The COVID-19 pandemic has presented a once-in-a-lifetime opportunity for hackers and online scammers, and cybersecurity pros saw a 63 percent increase in cyber-attacks related to the pandemic, according to a survey by ISSA and ESG.
Organizations were fairly prepared for the global pandemic
Thirty-nine percent of respondents claim that they were very prepared to secure WFH devices and applications while 34 percent were prepared. Twenty-seven percent were underprepared.
COVID-19 and WFH are driving improved collaboration
Slightly more than one-third of organizations have experienced significant improvement in coordination between business, IT, and security executives as a result of COVID-19 issues and 38 percent have seen marginal relationship improvements.
COVID-19/WFH have had an impact on cybersecurity professionals and their organizations alike
The research indicates that COVID-19 has forced cybersecurity professionals to change their priorities/activities, increased their workloads, increased the number of meetings they have had to attend, and increased the stress levels associated with their jobs. Meanwhile 48 percent say that WFH has impacted the security team’s ability to support new business applications/initiatives.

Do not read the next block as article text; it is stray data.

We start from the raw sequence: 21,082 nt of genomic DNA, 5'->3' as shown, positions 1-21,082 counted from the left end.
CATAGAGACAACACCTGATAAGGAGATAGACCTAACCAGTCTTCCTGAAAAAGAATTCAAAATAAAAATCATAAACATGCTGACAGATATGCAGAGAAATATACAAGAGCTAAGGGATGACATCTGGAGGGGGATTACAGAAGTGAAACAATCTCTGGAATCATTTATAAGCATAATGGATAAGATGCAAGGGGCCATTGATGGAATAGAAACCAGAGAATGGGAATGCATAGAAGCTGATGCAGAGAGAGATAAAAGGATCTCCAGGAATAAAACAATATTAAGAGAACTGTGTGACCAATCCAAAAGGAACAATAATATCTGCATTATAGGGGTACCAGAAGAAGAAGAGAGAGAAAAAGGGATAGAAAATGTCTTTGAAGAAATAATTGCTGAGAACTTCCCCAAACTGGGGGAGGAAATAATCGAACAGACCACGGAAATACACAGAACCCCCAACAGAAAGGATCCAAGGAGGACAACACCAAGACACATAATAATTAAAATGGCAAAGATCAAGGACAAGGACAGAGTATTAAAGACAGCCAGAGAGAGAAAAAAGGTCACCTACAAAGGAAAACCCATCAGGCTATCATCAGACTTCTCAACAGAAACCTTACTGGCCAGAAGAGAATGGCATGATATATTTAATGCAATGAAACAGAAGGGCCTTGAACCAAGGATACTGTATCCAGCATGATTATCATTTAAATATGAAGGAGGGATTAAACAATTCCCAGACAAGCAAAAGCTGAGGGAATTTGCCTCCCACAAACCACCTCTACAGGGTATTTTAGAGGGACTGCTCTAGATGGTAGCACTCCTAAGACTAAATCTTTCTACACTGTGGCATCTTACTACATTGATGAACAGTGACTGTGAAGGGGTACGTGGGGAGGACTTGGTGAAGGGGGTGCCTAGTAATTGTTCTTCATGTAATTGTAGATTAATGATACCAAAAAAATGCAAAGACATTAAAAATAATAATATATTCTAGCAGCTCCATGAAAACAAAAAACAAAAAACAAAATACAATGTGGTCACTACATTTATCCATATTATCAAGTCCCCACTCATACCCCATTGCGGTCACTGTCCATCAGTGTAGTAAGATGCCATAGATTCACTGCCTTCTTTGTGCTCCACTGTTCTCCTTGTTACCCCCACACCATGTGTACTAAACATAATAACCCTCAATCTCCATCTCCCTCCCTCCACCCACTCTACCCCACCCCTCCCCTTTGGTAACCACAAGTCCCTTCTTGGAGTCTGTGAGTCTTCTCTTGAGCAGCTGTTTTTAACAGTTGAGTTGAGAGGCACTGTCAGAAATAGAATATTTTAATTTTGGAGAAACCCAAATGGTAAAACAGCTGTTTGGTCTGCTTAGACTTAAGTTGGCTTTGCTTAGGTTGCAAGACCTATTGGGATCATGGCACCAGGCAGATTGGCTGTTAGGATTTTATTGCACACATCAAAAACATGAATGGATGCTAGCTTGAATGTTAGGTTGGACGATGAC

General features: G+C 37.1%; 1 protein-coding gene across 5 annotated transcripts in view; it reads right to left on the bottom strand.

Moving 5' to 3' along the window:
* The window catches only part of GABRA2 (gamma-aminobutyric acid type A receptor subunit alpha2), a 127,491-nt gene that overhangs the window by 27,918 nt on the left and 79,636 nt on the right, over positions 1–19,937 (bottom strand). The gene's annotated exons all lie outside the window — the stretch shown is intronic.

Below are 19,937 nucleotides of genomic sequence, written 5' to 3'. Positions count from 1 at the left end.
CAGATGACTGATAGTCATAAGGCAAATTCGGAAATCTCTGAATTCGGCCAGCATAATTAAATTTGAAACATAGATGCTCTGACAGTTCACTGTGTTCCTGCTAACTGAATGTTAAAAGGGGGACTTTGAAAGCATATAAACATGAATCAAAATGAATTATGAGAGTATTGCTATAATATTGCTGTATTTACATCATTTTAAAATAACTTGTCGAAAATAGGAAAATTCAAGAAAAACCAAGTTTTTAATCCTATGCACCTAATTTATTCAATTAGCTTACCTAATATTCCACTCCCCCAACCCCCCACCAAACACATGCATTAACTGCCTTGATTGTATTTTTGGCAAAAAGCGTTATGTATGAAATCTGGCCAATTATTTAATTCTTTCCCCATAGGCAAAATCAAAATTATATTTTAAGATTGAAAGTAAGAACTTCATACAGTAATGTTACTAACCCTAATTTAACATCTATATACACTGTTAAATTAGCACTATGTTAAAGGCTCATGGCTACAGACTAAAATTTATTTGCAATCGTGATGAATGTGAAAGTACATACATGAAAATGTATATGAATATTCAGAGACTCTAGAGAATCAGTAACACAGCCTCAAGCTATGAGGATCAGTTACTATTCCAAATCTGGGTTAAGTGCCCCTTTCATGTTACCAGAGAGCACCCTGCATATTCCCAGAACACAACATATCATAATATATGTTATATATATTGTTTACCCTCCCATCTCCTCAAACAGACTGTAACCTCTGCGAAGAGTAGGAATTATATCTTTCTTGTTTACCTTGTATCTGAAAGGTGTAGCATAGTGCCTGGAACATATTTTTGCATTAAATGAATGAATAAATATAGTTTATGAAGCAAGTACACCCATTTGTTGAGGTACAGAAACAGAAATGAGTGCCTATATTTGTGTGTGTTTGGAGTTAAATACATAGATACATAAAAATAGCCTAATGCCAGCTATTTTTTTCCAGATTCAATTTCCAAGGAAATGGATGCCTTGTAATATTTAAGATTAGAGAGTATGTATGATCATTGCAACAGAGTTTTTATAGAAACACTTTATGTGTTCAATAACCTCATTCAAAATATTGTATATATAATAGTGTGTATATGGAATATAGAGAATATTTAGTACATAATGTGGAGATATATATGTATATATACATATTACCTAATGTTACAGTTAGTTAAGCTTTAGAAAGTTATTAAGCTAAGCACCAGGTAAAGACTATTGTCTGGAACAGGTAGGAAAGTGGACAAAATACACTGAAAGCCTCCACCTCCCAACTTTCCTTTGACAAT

Most organizations don’t believe the pandemic will increase 2020 cybersecurity spending
Only 20 percent believe that COVID-19 security requirements will lead to an increase in security spending in 2020, while 25 percent think their organizations will be forced to decrease security spending this year. Where they expect their spending to increase, at least half pointed to priority areas being identity and access management, endpoint security, web and email security, and data security.
COVID-19 may not impact cybersecurity priorities
Seventy percent report that they don’t know or don’t believe that this crisis will lead to cybersecurity becoming a higher priority. Only 30 percent say that cybersecurity will be a higher priority.
Finally, is COVID-19 causing cybersecurity professionals to be concerned about their jobs or career choice? Overall, the answer seems to be “no” to both questions, however, the data seems to indicate that there is more uncertainty in the short-term about current cybersecurity jobs.
“COVID-19 had a wide-ranging impact on individuals on the security staff. With 84 percent of cybersecurity professionals working exclusively from home during the pandemic and almost two-thirds believing that their organizations will be more flexible with work-at-home policies moving forward, COVID-19 has personally impacted cybersecurity professionals in their jobs and in their lives. This is in addition to the ongoing impact on organizations and security teams from the yearly worsening problem of the cybersecurity skills shortage,” Jon Oltsik, Senior Principal Analyst and ESG Fellow.
“While it’s promising to see that the majority of organizations were able to handle the COVID-19 pandemic fairly well, it is surprising that we are not seeing an increase in cybersecurity spending or prioritization following this event. If anything this should serve as a wakeup call that cybersecurity is what enables businesses to remain open and operational. Organizations prioritizing cybersecurity as a result of the pandemic will likely emerge as leaders in the next wave of cybersecurity process innovation and best practices,” said Candy Alexander, Board President, ISSA International.